The pro-Kremlin weekly Moskovskiye Novosti suggested that Putin will need "a reliable structure that will not betray him" pending his possible return to the presidency in 2012. The weekly also suggested that Putin may choose the Security Council for this purpose, in which case "it may be transformed into a security organ monitoring the activity of the Kremlin, the government, and the special services in order to ensure the conditions for Putin's activity as head of a state oil and gas corporation and for his subsequent return to the post of president. In that case, the Security Council will go to another chekist -- (Federal Service for Control Over the Trafficking of Narcotics head) Viktor Cherkesov, (Putin aide) Viktor Ivanov, or (Deputy Chief of Presidential Staff) Igor Sechin. Someone whom Putin trusts and who will not betray him" (3 August). Cherkesov (v1t.net, 18 August 2003)
The elite-oriented Nezavisimaya Gazeta similarly tipped Cherkesov and Viktor Ivanov, adding Foreign Intelligence Service head Sergey Lebedev as another possible candidate (25 July). Anti-Kremlin commentator Stanislav Belkovskiy not only named Cherkesov as the "priority contender" for the Security Council post but also bluntly asserted that Cherkesov had been behind the compromat campaign (City - fm. ru, 9 July). Belkovskiy also claimed that Cherkesov had the support of "influential people like (former Chief of Presidential Staff) Aleksandr Voloshin and (oligarch) Roman Abramovich" (APN.ru, 9 July).
Liberal Democratic Party of Russia leader Vladimir Zhirinovskiy, who is reputed often to cooperate with the Kremlin, tipped Sechin as the leading candidate, declaring: "He is ripe for such a post" (Regnum, 18 July).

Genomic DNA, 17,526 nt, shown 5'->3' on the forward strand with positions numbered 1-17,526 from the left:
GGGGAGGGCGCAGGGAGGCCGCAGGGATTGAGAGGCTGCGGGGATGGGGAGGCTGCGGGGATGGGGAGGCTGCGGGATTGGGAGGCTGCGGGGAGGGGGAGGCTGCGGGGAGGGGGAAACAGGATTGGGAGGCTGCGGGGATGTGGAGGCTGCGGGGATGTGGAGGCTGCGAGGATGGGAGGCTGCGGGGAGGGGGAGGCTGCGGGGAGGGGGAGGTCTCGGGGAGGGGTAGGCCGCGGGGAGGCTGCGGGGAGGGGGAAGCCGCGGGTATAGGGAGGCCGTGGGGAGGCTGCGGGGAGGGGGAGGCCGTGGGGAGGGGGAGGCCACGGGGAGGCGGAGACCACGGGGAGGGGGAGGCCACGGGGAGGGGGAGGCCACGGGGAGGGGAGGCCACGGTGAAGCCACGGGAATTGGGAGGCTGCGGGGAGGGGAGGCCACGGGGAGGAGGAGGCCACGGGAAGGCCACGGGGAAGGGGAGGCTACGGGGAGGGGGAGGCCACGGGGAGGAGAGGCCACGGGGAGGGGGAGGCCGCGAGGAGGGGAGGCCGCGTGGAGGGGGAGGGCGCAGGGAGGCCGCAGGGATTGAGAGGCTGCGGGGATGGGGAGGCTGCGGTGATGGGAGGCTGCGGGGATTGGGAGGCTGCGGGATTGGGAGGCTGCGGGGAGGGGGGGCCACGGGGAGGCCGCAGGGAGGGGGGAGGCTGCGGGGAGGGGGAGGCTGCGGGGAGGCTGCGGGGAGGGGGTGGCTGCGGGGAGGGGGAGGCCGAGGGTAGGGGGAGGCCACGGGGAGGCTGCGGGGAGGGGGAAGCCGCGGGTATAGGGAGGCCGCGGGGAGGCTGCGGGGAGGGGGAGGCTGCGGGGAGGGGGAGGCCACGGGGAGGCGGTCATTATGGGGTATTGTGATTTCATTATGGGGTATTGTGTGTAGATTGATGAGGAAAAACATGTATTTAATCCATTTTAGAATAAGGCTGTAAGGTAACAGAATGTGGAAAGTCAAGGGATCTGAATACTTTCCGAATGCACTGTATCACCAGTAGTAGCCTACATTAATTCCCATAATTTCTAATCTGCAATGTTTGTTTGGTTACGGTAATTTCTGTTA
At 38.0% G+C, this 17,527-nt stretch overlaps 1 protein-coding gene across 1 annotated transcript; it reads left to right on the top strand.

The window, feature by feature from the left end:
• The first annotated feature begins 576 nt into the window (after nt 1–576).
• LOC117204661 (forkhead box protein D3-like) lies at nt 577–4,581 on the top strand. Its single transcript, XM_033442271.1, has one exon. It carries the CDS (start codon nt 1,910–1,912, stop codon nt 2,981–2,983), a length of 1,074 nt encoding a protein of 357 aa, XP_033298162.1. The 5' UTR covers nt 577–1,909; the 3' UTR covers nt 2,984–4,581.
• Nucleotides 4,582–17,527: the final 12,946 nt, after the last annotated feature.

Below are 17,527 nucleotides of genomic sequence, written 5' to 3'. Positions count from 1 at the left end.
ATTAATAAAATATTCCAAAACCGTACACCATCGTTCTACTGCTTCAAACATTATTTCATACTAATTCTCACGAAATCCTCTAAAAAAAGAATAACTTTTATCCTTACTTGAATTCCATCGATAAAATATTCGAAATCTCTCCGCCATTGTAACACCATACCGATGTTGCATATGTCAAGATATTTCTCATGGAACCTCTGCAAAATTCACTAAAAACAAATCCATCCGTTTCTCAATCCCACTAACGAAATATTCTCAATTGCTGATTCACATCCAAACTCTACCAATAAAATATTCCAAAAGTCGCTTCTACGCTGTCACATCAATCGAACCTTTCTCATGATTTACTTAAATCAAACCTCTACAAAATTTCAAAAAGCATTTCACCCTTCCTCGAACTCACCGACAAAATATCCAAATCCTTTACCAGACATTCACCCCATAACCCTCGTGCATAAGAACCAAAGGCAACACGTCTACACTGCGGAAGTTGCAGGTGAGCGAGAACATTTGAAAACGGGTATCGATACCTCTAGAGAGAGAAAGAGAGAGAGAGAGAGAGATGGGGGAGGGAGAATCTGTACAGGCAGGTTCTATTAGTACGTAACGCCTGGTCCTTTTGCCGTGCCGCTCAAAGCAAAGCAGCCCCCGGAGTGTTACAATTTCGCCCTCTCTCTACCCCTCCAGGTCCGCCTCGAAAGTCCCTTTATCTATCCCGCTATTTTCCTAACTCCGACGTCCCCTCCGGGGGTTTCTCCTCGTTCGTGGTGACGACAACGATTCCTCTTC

Other possible candidates mentioned by media sources included Duma speaker Boris Gryzlov, Putin aide Igor Shuvalov, General Prosecutor Yuriy Chayka, FSB head Nikolay Patrushev, Emergencies Minister Sergey Shoygu, and Southern Federal District representative Dmitriy Kozak (Vek, Strana.ru, Nezavisimaya Gazeta, 19 July).
A handful of media sources suggested that Sobolev's appointment could be permanent. For instance, while conceding that "experts almost unanimously regard" Sobolev's appointment as "technical," Izvestiya suggested Sobolev may stay on in view of his past connections with Putin (20 July).
A few commentators suggested that Putin himself might become head of a Security Council with expanded powers once he steps down as president. Moskovskiye Novosti
Chief Editor Vitaliy Tretyakov declared that "after he has left the post of president (but not the Kremlin, which is critically important) Vladimir Putin himself will become secretary of a Security Council with greatly expanded powers." Tretyakov made a similar prediction in June (Moskovskiye Novosti, 10 August, 15 June).
Citing Kremlin sources, the informative daily Gazeta reported that the Presidential Administration is drafting a bill extending the Security Council's powers and said that "experts do not discount the possibility" that Putin will become its secretary after his presidential term ends. Gazeta quoted pro-Kremlin pundit Sergey Markov, who observed that the Security Council's functions are "strengthened during periods of transition.... We are now preparing for the 2007-2008 transition, and the Security Council is reverting to the same role as a parallel supervisory government whose duty is to guarantee implementation of the national leader's political course" (26 July).